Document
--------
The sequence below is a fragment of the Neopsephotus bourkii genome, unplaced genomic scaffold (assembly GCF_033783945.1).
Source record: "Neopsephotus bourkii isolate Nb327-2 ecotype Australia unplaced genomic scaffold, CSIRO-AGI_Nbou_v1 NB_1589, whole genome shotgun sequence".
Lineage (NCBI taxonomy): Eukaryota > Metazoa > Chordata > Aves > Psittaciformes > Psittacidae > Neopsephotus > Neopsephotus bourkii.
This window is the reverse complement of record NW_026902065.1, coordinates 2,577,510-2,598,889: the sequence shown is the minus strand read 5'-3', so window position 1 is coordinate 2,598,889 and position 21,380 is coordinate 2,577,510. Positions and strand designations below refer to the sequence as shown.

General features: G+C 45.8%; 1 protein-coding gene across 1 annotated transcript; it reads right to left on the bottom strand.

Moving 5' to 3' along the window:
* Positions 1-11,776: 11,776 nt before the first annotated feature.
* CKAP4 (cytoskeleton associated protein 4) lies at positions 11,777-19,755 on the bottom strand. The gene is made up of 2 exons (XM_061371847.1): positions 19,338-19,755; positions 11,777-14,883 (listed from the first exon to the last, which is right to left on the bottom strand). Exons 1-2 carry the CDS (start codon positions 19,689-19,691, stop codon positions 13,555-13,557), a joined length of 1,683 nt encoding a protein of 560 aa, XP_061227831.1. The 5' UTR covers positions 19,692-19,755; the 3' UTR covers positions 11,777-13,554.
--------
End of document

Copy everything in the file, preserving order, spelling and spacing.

The sequence below is a fragment of the Neopsephotus bourkii genome, unplaced genomic scaffold (assembly GCF_033783945.1).
Source record: "Neopsephotus bourkii isolate Nb327-2 ecotype Australia unplaced genomic scaffold, CSIRO-AGI_Nbou_v1 NB_1589, whole genome shotgun sequence".
Lineage (NCBI taxonomy): Eukaryota > Metazoa > Chordata > Aves > Psittaciformes > Psittacidae > Neopsephotus > Neopsephotus bourkii.
This window is the reverse complement of record NW_026902065.1, coordinates 2,577,510-2,598,889: the sequence shown is the minus strand read 5'-3', so window position 1 is coordinate 2,598,889 and position 21,380 is coordinate 2,577,510. Positions and strand designations below refer to the sequence as shown.

General features: G+C 45.8%; 1 protein-coding gene across 1 annotated transcript; it reads right to left on the bottom strand.

Moving 5' to 3' along the window:
* Positions 1-11,776: 11,776 nt before the first annotated feature.
* CKAP4 (cytoskeleton associated protein 4) lies at positions 11,777-19,755 on the bottom strand. The gene is made up of 2 exons (XM_061371847.1): positions 19,338-19,755; positions 11,777-14,883 (listed from the first exon to the last, which is right to left on the bottom strand). Exons 1-2 carry the CDS (start codon positions 19,689-19,691, stop codon positions 13,555-13,557), a joined length of 1,683 nt encoding a protein of 560 aa, XP_061227831.1. The 5' UTR covers positions 19,692-19,755; the 3' UTR covers positions 11,777-13,554.